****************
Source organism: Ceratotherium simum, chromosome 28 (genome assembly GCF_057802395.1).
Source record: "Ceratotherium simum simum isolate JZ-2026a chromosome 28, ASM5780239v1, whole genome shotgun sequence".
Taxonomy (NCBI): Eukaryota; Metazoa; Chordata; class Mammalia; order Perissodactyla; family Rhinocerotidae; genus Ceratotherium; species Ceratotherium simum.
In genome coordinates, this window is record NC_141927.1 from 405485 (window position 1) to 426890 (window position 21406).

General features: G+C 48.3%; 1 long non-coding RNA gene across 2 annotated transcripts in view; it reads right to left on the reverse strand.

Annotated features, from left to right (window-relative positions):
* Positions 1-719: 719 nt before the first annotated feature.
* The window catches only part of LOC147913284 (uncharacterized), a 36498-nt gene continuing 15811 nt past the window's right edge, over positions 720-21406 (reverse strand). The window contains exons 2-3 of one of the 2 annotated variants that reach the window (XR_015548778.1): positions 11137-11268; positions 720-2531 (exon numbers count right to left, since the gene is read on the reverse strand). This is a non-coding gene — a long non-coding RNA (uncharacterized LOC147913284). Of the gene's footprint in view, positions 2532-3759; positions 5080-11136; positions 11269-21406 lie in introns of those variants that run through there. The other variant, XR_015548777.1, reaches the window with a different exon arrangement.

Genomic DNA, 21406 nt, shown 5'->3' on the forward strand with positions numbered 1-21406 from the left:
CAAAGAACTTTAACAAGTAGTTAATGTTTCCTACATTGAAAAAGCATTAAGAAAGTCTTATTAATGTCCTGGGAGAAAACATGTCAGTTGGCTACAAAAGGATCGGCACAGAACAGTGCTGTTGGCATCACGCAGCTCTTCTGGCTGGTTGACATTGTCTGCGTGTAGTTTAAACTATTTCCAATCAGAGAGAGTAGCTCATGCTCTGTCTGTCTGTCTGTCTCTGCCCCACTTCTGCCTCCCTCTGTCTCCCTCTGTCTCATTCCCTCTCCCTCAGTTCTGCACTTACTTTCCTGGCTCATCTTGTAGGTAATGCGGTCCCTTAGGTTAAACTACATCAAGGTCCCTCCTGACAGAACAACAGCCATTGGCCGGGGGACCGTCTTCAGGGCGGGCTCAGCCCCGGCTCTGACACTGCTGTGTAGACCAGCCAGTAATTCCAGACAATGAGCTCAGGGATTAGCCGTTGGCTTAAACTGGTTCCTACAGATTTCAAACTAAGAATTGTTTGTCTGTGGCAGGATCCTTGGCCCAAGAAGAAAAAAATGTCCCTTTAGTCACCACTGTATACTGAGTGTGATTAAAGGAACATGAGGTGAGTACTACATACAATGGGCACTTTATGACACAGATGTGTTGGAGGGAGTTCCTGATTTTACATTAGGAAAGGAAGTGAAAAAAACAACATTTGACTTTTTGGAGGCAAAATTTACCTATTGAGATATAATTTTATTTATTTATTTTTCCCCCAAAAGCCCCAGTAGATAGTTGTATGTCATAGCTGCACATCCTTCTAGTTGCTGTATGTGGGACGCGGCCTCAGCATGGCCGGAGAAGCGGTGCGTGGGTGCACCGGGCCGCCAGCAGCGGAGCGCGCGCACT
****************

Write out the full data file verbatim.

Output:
Source organism: Ceratotherium simum, chromosome 28 (genome assembly GCF_057802395.1).
Source record: "Ceratotherium simum simum isolate JZ-2026a chromosome 28, ASM5780239v1, whole genome shotgun sequence".
Taxonomy (NCBI): Eukaryota; Metazoa; Chordata; class Mammalia; order Perissodactyla; family Rhinocerotidae; genus Ceratotherium; species Ceratotherium simum.
In genome coordinates, this window is record NC_141927.1 from 405485 (window position 1) to 426890 (window position 21406).

General features: G+C 48.3%; 1 long non-coding RNA gene across 2 annotated transcripts in view; it reads right to left on the reverse strand.

Annotated features, from left to right (window-relative positions):
* Positions 1-719: 719 nt before the first annotated feature.
* The window catches only part of LOC147913284 (uncharacterized), a 36498-nt gene continuing 15811 nt past the window's right edge, over positions 720-21406 (reverse strand). The window contains exons 2-3 of one of the 2 annotated variants that reach the window (XR_015548778.1): positions 11137-11268; positions 720-2531 (exon numbers count right to left, since the gene is read on the reverse strand). This is a non-coding gene — a long non-coding RNA (uncharacterized LOC147913284). Of the gene's footprint in view, positions 2532-3759; positions 5080-11136; positions 11269-21406 lie in introns of those variants that run through there. The other variant, XR_015548777.1, reaches the window with a different exon arrangement.

Genomic DNA, 21406 nt, shown 5'->3' on the forward strand with positions numbered 1-21406 from the left:
CAAAGAACTTTAACAAGTAGTTAATGTTTCCTACATTGAAAAAGCATTAAGAAAGTCTTATTAATGTCCTGGGAGAAAACATGTCAGTTGGCTACAAAAGGATCGGCACAGAACAGTGCTGTTGGCATCACGCAGCTCTTCTGGCTGGTTGACATTGTCTGCGTGTAGTTTAAACTATTTCCAATCAGAGAGAGTAGCTCATGCTCTGTCTGTCTGTCTGTCTCTGCCCCACTTCTGCCTCCCTCTGTCTCCCTCTGTCTCATTCCCTCTCCCTCAGTTCTGCACTTACTTTCCTGGCTCATCTTGTAGGTAATGCGGTCCCTTAGGTTAAACTACATCAAGGTCCCTCCTGACAGAACAACAGCCATTGGCCGGGGGACCGTCTTCAGGGCGGGCTCAGCCCCGGCTCTGACACTGCTGTGTAGACCAGCCAGTAATTCCAGACAATGAGCTCAGGGATTAGCCGTTGGCTTAAACTGGTTCCTACAGATTTCAAACTAAGAATTGTTTGTCTGTGGCAGGATCCTTGGCCCAAGAAGAAAAAAATGTCCCTTTAGTCACCACTGTATACTGAGTGTGATTAAAGGAACATGAGGTGAGTACTACATACAATGGGCACTTTATGACACAGATGTGTTGGAGGGAGTTCCTGATTTTACATTAGGAAAGGAAGTGAAAAAAACAACATTTGACTTTTTGGAGGCAAAATTTACCTATTGAGATATAATTTTATTTATTTATTTTTCCCCCAAAAGCCCCAGTAGATAGTTGTATGTCATAGCTGCACATCCTTCTAGTTGCTGTATGTGGGACGCGGCCTCAGCATGGCCGGAGAAGCGGTGCGTGGGTGCACCGGGCCGCCAGCAGCGGAGCGCGCGCACT